Well, all the different hats I wear have got a bit mixed up over the years! On this particular project I play guitar when Amadou puts his down. He's the one who puts that special swing into the song. I look after the beats a bit and I'm in charge of the overall production of the album. I'm the one responsible for steering it into port! Apart from that, I sing, I do a bit

Will the album be out before summer, do you think?
Well, I don't really like to commit myself to answering questions about release dates before I've actually finished. All I can say right now is that the album will come out when it's ready – whether that's in the spring or in September, I can't say!

Do you think this collaboration with Amadou & Mariam will inspire a future album you make yourself?
I draw inspiration from everything! Mali featured on my album Clandestino, in fact. People didn't realise that, but it was there! When I recorded the guitar parts on that album I felt like Mali was really there inside me – I've always been inspired by Malians' ritornello style of guitar playing. Their style is very close to the way I play. I take traditional Malian guitar techniques and use them in my own iconoclastic way. Take a song like La vie à deux on Clandestino, for instance, that's full of the mini Malian guitar trances I love.

I've heard that you're busy with another personal project right now. Is it true you're writing a book?
Yes, I'm busy working on a thousand and one things all at the same time. But, yes, I am writing a short book right now. I'm learning all about making books as I go along. We're just doing the page-setting now. I've written all the texts for the book and my friend Wosniak who works for (French satirical newspaper) Le Canard Enchaîné has done the illustrations. We've had a great time working on it so far. The book's far from finished yet - and I've no idea what it will be like when it is! I've started putting all the texts, which I've written entirely in French for the first time, to music and that's like another little game for me right now! They're going to be mini-waltzes, I think.

So will the book come out with a CD?
Well yes, I hope so. Let's say "book CD" with quotation marks just to be on the safe side because I don't really know what I'm up to before I've seen the finished product! The thing with me is I skip from one thing to another from one day to the next. I can go from a book to gas cooker in the bat of an eyelid! But right now I can safely say we're well on the way to completing the book.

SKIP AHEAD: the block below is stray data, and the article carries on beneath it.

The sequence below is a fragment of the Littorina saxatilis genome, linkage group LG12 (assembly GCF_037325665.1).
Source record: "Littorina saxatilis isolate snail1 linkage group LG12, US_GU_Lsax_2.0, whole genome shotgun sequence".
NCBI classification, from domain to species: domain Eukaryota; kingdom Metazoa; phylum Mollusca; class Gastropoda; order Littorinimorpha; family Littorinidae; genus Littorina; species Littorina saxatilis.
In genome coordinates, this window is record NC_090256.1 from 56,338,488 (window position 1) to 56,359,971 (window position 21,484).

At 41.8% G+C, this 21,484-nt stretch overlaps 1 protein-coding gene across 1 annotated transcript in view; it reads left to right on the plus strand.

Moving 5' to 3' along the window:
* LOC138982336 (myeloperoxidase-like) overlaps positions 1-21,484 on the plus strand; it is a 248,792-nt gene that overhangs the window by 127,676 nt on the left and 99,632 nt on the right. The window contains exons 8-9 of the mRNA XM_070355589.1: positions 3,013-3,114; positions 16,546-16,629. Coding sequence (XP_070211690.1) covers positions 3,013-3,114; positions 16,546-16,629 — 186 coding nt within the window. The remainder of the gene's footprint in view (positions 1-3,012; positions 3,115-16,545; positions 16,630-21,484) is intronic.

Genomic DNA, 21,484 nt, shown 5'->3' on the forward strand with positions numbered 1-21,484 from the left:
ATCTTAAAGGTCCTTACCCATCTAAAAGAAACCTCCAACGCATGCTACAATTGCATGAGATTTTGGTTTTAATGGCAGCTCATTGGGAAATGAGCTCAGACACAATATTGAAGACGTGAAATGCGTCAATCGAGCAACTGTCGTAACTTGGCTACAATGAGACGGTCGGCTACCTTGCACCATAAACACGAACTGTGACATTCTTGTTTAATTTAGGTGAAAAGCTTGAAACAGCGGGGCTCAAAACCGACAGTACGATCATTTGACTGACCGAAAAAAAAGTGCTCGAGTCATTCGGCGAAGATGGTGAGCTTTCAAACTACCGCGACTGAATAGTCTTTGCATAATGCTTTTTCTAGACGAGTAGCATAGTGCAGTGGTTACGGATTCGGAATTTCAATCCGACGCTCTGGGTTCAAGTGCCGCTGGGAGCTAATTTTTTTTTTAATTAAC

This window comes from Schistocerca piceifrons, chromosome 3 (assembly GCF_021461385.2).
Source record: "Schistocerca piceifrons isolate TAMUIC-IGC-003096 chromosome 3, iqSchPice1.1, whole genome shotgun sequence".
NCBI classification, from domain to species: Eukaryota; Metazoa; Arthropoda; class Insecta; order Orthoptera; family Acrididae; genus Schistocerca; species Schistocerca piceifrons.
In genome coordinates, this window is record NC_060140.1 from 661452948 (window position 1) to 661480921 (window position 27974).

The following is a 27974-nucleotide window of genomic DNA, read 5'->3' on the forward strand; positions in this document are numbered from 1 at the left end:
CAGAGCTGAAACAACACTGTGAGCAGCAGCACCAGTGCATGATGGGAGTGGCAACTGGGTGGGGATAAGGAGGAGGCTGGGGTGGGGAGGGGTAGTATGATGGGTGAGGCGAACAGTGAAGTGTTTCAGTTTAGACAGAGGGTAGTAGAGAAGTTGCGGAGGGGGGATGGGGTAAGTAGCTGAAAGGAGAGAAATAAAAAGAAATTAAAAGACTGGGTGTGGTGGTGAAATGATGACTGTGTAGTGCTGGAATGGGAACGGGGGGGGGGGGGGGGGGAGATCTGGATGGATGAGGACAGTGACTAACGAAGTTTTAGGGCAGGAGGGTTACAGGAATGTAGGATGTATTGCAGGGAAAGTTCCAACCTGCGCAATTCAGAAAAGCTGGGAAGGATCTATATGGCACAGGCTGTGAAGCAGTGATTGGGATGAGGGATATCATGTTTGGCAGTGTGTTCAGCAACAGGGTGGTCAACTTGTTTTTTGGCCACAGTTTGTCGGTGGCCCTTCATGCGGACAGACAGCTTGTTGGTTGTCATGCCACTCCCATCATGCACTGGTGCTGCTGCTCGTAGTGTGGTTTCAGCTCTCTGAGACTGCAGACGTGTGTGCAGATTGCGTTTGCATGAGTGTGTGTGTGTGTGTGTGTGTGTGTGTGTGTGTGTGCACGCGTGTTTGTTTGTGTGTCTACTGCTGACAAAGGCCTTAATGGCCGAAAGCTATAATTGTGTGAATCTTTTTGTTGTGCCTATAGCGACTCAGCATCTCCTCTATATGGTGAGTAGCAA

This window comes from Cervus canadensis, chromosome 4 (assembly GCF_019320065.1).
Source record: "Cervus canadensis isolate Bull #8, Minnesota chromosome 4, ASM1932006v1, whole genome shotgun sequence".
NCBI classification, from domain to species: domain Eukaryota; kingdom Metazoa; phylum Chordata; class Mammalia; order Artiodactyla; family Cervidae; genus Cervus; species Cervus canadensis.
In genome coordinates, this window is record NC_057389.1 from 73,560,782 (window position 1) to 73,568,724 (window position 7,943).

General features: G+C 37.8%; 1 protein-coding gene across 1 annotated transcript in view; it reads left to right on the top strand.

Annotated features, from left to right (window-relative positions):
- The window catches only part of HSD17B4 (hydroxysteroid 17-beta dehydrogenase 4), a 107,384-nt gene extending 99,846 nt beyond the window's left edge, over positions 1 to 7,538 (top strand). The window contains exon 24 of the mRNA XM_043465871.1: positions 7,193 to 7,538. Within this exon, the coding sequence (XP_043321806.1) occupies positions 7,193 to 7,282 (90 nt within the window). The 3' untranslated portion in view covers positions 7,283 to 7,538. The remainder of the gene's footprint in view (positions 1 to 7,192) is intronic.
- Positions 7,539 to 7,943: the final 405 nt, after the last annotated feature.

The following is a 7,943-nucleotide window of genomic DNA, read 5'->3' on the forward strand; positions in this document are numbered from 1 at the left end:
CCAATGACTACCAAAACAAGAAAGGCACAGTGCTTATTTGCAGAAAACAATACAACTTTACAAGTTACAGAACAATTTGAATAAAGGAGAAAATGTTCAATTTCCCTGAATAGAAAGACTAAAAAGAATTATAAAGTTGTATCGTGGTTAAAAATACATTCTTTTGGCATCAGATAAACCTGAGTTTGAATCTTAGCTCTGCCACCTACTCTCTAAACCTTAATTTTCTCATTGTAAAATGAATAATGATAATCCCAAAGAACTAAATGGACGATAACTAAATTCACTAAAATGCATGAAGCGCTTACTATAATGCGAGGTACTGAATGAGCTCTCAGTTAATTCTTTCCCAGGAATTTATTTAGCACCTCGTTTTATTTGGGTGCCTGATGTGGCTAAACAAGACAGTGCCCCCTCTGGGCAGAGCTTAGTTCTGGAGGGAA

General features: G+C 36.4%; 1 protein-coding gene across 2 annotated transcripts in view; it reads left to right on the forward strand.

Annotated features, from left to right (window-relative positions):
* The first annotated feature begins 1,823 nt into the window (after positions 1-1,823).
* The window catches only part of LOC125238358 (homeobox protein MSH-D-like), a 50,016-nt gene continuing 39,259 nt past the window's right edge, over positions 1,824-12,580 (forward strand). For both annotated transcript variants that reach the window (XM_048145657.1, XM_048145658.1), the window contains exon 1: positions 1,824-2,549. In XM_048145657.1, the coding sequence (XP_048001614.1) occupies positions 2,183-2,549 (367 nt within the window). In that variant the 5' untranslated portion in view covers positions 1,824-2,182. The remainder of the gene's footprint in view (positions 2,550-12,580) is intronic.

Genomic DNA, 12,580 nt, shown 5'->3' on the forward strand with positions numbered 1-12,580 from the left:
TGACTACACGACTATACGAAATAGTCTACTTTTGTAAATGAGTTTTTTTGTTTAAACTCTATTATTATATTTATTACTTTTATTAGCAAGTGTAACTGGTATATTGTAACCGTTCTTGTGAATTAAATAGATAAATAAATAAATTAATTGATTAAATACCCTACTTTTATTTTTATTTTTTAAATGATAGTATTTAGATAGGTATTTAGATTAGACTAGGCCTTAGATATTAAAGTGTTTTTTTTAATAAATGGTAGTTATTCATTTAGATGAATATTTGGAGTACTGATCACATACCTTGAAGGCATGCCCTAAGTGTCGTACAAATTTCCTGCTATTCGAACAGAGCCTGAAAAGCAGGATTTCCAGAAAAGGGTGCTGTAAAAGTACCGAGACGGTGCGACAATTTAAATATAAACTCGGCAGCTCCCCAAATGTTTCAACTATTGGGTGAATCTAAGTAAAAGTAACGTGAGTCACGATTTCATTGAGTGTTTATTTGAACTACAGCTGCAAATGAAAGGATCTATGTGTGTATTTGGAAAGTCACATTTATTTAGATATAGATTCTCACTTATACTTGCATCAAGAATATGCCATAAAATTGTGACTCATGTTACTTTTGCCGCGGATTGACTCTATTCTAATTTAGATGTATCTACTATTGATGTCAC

Is it a work of art and craft?
Yes, that's exactly what it is. Even when it comes to my music I say I work in a very "artisanal" way. I consider myself to be a craftsman. I believe in taking great care over things and not cheating by taking any kind of short cuts. But as far as the book's concerned, I'm just learning the ropes. This is the first time I've ever produced a book and we're taking care of absolutely everything ourselves. But it's brilliant, I'm finding it really interesting learning a new profession step by step!

Three questions to Amadou & Mariam:

RFI Musique: How did you come to meet Manu Chao?
Amadou: We met up with him in France through our manager and after that first initial meeting we began working together pretty soon afterwards. We really liked his music and it turned out the feeling was mutual. Manu really liked our music, too. So that's how the idea of a joint album came about.

What was it that he liked about your music, your guitar style or the naïve simple edge to your music and lyrics?
I think what he particularly appreciated was the simplicity of our lyrics and our music. It's not so far from the albums he makes himself, in fact. Once we'd clicked and discovered we were on the same wavelength a real process of exchange went on between us.

What kind of album are you working on with Manu? Would you say it leans more towards rock or African music?
It's a very mixed album, there's a bit of everythi

Pierre  René-Worms

Translation : Julie  Street